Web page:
• Isolating in order to drink. Begging off social events to stay home and drink. Drinking alone, at home or at bars.
  • Having another mental health problem such as depression, anxiety disorder, bipolar disorder, social phobia or an eating disorder. Some people drink as a way to “self-medicate” psychological pain, emotional distress or symptoms of mental illness.
  • Needing to have others post bail and pay legal fees or other fines incurred when the individual was under the influence.
  • Showing anger when questioned about alcohol consumption.
  • Losing friends or relationships due to drinking or behavior while drinking.

Getting Treatment for Alcoholism Before It’s Too Late

High-functioning alcoholics may continue to be able to earn a living, support a family or manage a household. Yet the family members of functional alcoholics, including spouses and children, suffer significant psychological damage. Spouses and children may feel anxious or frightened by their loved one’s behavior while drinking. Family members may need to lie for their loved one, or cover for the alcohol use disorder so it doesn’t cause job loss or embarrassment to the individual or family. Over the course of months and years, this takes a significant emotional toll.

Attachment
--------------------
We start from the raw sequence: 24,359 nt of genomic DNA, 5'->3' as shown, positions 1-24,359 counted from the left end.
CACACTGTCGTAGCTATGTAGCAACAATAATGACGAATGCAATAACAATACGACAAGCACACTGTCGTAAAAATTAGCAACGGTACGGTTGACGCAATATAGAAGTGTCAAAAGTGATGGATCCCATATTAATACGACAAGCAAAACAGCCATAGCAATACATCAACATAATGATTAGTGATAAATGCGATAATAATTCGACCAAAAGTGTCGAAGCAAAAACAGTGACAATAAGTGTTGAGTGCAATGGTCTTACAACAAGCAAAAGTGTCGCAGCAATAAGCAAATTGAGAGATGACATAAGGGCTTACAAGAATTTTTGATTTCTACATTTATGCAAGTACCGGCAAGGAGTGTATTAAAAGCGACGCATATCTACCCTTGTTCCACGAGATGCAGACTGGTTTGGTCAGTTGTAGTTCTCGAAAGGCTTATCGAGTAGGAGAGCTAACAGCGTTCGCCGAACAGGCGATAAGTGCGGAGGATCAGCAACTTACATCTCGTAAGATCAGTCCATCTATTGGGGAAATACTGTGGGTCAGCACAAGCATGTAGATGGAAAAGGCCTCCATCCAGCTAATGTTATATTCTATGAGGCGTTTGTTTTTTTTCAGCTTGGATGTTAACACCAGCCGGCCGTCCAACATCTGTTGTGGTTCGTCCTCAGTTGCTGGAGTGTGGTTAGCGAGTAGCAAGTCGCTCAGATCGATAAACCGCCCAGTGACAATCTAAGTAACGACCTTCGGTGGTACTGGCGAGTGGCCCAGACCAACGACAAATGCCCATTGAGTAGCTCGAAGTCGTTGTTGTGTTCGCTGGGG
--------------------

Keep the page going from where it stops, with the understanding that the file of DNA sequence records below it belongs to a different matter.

Family members also may inadvertently enable the alcoholic’s behavior by helping them avoid the negative consequences of excessive drinking. Because functional alcoholics often have high-status careers, a respected place in their community and may be responsible for the family income, the pressure on spouses, business partners and others in the alcoholic’s orbit to minimize the fallout of their drinking can be intense. Especially for spouses, the need to minimize the external damage done by the alcoholic spouse can lead them to neglect taking care of their own health and emotional needs.

Often, functional alcoholics only face their drinking problem when they’ve gotten a DUI, multiple DUIs, or worse–have injured themselves or others in a car wreck. Legal costs, jail time and the loss of a driver’s license can strip away the veneer of being in control of their alcoholism.